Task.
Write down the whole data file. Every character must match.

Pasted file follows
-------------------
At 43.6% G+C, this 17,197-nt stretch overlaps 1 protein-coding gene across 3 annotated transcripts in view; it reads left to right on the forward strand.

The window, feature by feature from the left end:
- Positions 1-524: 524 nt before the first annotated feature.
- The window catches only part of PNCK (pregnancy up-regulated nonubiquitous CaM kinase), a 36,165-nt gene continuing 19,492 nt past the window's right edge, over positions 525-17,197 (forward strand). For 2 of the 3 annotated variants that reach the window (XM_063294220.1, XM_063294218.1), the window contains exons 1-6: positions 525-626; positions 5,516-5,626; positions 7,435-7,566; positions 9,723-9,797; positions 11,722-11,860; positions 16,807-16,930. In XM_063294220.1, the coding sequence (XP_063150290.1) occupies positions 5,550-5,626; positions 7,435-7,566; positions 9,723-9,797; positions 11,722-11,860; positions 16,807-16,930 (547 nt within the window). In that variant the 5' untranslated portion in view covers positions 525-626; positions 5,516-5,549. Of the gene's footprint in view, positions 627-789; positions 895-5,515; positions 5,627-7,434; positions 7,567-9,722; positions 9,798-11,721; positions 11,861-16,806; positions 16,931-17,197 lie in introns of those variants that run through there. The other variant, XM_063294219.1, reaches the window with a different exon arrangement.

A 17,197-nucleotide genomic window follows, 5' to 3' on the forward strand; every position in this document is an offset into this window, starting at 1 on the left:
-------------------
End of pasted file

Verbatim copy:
At 43.6% G+C, this 17,197-nt stretch overlaps 1 protein-coding gene across 3 annotated transcripts in view; it reads left to right on the forward strand.

The window, feature by feature from the left end:
- Positions 1-524: 524 nt before the first annotated feature.
- The window catches only part of PNCK (pregnancy up-regulated nonubiquitous CaM kinase), a 36,165-nt gene continuing 19,492 nt past the window's right edge, over positions 525-17,197 (forward strand). For 2 of the 3 annotated variants that reach the window (XM_063294220.1, XM_063294218.1), the window contains exons 1-6: positions 525-626; positions 5,516-5,626; positions 7,435-7,566; positions 9,723-9,797; positions 11,722-11,860; positions 16,807-16,930. In XM_063294220.1, the coding sequence (XP_063150290.1) occupies positions 5,550-5,626; positions 7,435-7,566; positions 9,723-9,797; positions 11,722-11,860; positions 16,807-16,930 (547 nt within the window). In that variant the 5' untranslated portion in view covers positions 525-626; positions 5,516-5,549. Of the gene's footprint in view, positions 627-789; positions 895-5,515; positions 5,627-7,434; positions 7,567-9,722; positions 9,798-11,721; positions 11,861-16,806; positions 16,931-17,197 lie in introns of those variants that run through there. The other variant, XM_063294219.1, reaches the window with a different exon arrangement.

A 17,197-nucleotide genomic window follows, 5' to 3' on the forward strand; every position in this document is an offset into this window, starting at 1 on the left: